Directors: Antonio M. Battro and Kurt W. Fischer
Program officer: María Lourdes Majdalani
Is a sleep educational program a solution for adolescent sleep problems?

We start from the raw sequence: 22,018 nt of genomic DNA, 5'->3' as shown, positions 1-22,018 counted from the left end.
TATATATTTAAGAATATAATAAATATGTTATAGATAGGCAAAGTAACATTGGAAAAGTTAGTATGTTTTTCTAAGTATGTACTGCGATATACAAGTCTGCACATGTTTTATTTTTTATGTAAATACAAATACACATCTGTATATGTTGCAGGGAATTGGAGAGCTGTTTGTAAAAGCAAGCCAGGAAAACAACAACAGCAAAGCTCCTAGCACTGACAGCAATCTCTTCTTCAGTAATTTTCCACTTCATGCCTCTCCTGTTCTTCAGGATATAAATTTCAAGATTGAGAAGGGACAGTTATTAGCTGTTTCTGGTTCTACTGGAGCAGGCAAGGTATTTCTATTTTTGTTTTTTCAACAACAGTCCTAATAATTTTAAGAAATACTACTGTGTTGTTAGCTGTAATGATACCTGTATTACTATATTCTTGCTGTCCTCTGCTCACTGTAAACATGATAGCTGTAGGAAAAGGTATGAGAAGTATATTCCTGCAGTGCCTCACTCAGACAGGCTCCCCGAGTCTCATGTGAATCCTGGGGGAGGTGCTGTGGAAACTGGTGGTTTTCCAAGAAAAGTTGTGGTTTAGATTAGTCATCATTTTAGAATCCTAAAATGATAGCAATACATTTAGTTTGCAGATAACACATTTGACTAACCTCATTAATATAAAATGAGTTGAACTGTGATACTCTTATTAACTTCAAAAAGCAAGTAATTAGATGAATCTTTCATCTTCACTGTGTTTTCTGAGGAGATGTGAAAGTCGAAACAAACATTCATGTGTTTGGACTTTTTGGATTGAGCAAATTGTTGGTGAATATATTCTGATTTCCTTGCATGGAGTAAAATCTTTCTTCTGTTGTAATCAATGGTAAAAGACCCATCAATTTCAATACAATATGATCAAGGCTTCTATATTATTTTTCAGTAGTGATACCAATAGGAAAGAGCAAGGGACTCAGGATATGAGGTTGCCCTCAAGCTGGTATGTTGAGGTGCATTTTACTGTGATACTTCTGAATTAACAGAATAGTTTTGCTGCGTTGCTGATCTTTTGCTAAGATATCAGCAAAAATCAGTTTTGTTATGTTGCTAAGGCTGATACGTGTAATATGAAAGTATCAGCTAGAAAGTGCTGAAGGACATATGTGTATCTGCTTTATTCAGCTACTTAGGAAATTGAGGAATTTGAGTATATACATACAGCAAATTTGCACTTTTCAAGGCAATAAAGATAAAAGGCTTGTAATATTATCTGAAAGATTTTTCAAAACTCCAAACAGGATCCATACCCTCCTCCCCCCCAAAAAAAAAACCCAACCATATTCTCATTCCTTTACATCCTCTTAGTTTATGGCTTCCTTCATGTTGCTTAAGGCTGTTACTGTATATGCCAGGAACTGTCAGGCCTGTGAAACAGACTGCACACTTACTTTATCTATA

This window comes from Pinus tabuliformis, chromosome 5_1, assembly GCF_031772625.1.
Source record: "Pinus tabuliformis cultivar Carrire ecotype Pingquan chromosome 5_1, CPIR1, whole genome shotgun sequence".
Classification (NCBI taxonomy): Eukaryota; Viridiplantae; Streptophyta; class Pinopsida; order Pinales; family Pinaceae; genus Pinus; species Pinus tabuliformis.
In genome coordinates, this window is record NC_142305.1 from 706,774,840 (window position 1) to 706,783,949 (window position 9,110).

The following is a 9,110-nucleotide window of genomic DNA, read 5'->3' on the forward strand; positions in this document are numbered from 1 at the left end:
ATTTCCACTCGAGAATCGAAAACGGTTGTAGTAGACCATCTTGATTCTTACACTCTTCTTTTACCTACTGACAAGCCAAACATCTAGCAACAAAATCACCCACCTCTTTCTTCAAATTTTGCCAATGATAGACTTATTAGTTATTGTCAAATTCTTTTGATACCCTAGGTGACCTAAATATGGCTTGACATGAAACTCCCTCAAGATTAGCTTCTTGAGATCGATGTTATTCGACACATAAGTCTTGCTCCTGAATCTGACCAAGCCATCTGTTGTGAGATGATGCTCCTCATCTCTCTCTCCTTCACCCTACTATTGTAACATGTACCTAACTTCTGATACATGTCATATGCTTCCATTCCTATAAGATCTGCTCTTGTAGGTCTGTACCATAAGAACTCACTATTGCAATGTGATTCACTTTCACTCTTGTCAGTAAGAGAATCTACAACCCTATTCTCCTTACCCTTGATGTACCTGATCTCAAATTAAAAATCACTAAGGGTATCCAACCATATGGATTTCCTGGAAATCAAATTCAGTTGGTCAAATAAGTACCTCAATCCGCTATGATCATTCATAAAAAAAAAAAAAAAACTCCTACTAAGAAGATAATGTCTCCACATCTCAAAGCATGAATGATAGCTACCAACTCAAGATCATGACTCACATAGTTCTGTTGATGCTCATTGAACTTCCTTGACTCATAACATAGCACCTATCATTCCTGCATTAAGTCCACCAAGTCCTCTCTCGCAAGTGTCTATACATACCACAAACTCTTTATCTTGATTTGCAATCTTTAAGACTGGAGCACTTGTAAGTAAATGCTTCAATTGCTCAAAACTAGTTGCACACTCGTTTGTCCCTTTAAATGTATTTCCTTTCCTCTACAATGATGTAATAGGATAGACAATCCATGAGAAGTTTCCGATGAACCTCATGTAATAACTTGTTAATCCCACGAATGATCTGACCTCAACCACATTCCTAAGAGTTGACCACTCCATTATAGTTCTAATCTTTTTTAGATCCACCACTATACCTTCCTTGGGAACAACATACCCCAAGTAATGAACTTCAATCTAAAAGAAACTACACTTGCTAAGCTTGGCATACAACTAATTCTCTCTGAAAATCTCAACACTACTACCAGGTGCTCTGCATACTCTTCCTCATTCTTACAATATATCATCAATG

Adolescents present biological and social pressures to a phase delay that is counterposed by early school schedules. As a consequence they show irregular sleep patterns between weekend and school days and sleep debt leading to several negative consequences. Also, they stay later at night watching TV and surfing the internet increasing light exposure delaying sleep onset. These poor sleep habits are associated to poor sleep knowledge. Moreover, sleep physiology and biological rhythms are usually absent of school programs. As an alternative to reduce these negative consequences we developed a school-based sleep hygiene program on healthy Brazilian high school adolescents. Initially the program was conducted with 58 high-school students during a week and consisted of daily 50min activities like sleep physiology classes, construction of a sleep ontogeny map, discussion about causes and consequences of adolescent sleep deprivation and a contest about sleep hygiene statements, after that the students received sleep hygiene pamphlets. After the program the students showed a reduction in index of sleep irregularity (represented by bedtime standard deviation), a sleep latency decreased and a nap wake-up schedule advanced. Sleep quality and daytime sleepiness showed no difference. The program was effective only in reducing sleep irregularity and latency and advancing nap awake. To improve and extend the program to a larger sample to achieve better evaluation a longer program was developed initially with 48 students. It was developed before mid year vacation to evaluate its effect on a critical moment to the adolescents, the transition between vacation to school days. The program consisted by 12 daily 50 minutes activities during a month. The duration of the activities of the first proposal were extended. Also, we evaluated the knowledge about sleep physiology before and after the program and if this knowledge was translated into practice. We hypothesized that the program increases adolescents’ knowledge about sleep and modifies some sleep habits, as sleep irregularity and later naps, at least in some adolescents, since educational results are difficult to achieve in all individuals, particularly at adolescence when some poor hygiene habits are more attractive than the sleep hygiene statements. In spite of this, educational programs might be encouraged because the knowledge developed at school might be useful not only for improving the quality of life at adolescence, but also on adulthood including the establishment of sleep habits of their own children.